Text: Valeria Contreras | Photos: Alex Durán
“Se ve, se siente, Juan Gabriel esta presente!”
“He can be seen, he can be felt, Juan Gabriel is here!” a crowd of fans erupted as they participated in the mass for the ashes of Juan Gabriel, held outside of his mansion in Ciudad Juarez. The area was packed—body to body, heart to heart—as thousands watched the religious ceremony for their hero, their icon—El Divo de Juarez.
On September 3, 2016, about two hundred and fifty thousand people gathered outside of Juan Gabriel’s home to say their final goodbye. That night, there were moments of tears, and moments of cheers. Overall, there was no doubt that the presence of Juan Gabriel was alive in the hearts of all who attended. Whether the fans were rich or poor, Mexican or American, gay or straight, the love for Juan Gabriel, his music and everything he represented, brought them together.
At this Catholic mass for a crowd of thousands, a rainbow flag even waved, proudly, in the air.
And as the ceremony continued with the prayer, “Our Father,” or “Padre Nuestro,” in Spanish, a powerful energy vibrated throughout Juarez.
It was in this moment that Juanga could most definitely be seen. He most definitely could be felt.
Yes—Juan Gabriel was here.
And just like his music ignited and inspired millions around the world, his presence inspired a desire to share something powerful—together. As the prayer finished, the priest invited all those who attended to participate in an exchange of peace, as is tradition in Catholic mass. Thousands of strangers shook hands and embraced, exchanging peace and love in a city that was once torn apart by violence.
Finally, a loud sound echoed through the night. Since it had been raining days prior, one would think even the skies were ready to cry after witnessing El Divo’s final goodbye in Ciudad Juarez.
But it wasn’t the sound of rain—it was a roaring applause.
As the applause continued, the music began. At first it was solemn, with the song “Ya Lo Se Que Tu Te Vas,” then, as several famous musicians joined the stage, the music became livelier—and the crowd sang along.
The memorial lasted until about three o’clock in the morning. Through the next few days, fans would continue to decorate Juan Gabriel’s mansion with flowers, posters and signs of love for the man and his music that touched the world
Juan Gabriel’s ashes would then be taken to Mexico City for another memorial and tribute in El Palacio de Bellas Artes. There, over half a million fans also visited to say goodbye. The doors of Bellas Artes remained open until every last person in line was able to pay their respects.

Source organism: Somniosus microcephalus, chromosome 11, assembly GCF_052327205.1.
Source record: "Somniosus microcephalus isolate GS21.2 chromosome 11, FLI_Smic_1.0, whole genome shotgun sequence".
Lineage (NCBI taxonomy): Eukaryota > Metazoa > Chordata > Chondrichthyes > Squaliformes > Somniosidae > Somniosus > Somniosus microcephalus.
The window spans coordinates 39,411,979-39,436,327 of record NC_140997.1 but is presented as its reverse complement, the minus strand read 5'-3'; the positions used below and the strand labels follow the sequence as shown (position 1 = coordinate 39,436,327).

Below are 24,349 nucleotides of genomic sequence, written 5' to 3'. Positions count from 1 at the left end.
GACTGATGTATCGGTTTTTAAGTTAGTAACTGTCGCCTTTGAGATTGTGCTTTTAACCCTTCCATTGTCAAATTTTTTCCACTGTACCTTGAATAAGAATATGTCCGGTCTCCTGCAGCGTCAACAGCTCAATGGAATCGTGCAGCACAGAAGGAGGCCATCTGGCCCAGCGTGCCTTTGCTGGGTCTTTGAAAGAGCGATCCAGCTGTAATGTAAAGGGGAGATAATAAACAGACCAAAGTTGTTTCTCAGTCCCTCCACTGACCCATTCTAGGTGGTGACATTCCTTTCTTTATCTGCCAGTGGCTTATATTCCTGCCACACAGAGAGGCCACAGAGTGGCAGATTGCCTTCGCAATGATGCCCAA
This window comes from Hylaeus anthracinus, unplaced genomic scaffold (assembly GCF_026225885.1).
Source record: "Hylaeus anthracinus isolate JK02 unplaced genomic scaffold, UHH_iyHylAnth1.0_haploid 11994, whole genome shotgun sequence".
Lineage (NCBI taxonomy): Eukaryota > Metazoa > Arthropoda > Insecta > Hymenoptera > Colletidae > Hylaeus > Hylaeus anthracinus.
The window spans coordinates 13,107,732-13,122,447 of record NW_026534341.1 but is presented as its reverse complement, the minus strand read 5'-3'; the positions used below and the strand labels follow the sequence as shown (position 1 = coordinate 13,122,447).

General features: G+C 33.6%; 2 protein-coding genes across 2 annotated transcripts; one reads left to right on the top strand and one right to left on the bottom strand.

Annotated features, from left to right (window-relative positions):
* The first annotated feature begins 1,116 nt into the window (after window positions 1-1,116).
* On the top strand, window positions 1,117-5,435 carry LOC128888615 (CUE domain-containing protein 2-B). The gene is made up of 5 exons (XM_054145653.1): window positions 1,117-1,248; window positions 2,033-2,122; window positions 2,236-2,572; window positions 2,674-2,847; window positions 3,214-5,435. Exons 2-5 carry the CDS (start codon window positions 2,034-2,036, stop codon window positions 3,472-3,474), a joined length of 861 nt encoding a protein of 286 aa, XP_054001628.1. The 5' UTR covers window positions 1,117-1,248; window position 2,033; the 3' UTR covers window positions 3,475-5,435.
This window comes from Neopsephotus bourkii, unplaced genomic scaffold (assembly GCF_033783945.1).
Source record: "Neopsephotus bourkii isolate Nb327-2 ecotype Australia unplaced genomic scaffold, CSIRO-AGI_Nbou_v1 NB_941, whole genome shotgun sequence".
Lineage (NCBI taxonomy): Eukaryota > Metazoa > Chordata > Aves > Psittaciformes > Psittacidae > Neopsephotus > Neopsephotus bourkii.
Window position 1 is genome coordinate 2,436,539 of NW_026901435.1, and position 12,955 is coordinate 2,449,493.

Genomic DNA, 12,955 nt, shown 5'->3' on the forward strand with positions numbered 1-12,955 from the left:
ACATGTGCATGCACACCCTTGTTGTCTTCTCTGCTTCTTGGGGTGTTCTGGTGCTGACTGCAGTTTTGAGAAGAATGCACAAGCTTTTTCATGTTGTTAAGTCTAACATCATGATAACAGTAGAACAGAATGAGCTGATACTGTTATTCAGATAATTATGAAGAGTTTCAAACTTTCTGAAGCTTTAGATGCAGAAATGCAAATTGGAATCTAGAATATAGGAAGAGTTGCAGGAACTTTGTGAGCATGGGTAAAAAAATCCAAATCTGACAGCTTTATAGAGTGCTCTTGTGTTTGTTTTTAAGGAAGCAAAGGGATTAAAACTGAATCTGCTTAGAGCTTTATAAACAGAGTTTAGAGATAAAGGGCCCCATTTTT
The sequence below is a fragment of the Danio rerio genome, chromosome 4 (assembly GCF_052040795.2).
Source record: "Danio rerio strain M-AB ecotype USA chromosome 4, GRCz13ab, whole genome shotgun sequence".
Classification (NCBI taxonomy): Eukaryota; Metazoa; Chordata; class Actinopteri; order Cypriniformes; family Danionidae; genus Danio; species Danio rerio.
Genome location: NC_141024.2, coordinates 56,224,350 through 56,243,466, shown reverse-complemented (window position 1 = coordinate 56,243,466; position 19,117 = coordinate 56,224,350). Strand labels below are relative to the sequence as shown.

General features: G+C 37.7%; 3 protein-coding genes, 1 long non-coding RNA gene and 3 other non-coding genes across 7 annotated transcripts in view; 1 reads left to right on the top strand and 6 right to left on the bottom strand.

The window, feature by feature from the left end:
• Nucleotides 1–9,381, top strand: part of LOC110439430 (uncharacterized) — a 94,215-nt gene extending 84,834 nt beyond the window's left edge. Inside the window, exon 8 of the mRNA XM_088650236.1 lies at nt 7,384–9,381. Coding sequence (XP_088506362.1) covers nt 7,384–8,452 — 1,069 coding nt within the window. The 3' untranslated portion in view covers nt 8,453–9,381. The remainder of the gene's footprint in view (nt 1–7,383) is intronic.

Today, Juan Gabriel’s ashes will remain in his home in Ciudad Juarez, just as he had wished. The home will even become a museum in honor of his legacy. And although the singer passed away the morning that he was ready to perform right here, in El Paso, Texas, his spirit will continue to live on through his music. In fact, Ciudad Juarez and Mexico City weren’t the only cities to participate in tributes to el maestro. His spirit certainly lives on, both in the United States and Mexico. But this spirit especially thrives, here, in the Borderland.
When the news broke of his death on August 28, 2016, a large crowd of fans gathered outside the Don Haskins Center to sing and celebrate Juan Gabriel’s life. Despite the fact that his fans would not be able to hear him perform in concert as they had hoped, the music continued. With all-time favorites such as “Hasta Que Te Conoci,” “Abrazame Muy Fuerte,” “Noa, Noa,” and “Querida,” Juan Gabriel’s enormous legacy will last to last for generations to come.
Through his 45 years long career, Juan Gabriel wrote and recorded over 1,800 songs, sold over 100 million records and touched the lives of millions of people around the world. His music crossed several genres including pop, disco, mariachi and many more, leading him to collaborate with a diverse mix of artists, such as Laura Pausini, Vicente Fernandez, Alejandra Guzman and Marc Anthony. The singer, who also starred in films such as Nobleza ranchera and Del otro lado del puente, will continue to be a source of great pride and inspiration to his fans, especially in the Paso del Norte region.
For Juan Gabriel was loved by many—not only for his genius music, but also for his humble, yet tough upbringings and his ability to remain resilient in the face of adversity.
This resilience is what led Juan Gabriel to success. And it was in Ciudad Juarez where Alberto Aguilera, a boy with only a dream and a guitar, became Mexico’s famed and beloved Juan Gabriel. For it is his talent and success story that has inspired many others to follow their own dreams, and rise above whatever circumstances life has given us.
As we continue to remember el maestro, through his beautiful melodies and passionate lyrics, we are also lucky to know that Juan Gabriel’s ashes will remain close by, in the city he loved so much—Ciudad Juarez. And when we look across the border, we can find the city that saw him grow into the icon that will continue to represent our greatest aspirations, for generations to come.
And perhaps if we are so lucky, we can look forward to seeing others rise in Ciudad Juarez or El Paso with their own success stories—stories inspired by the legacy of Juan Gabriel.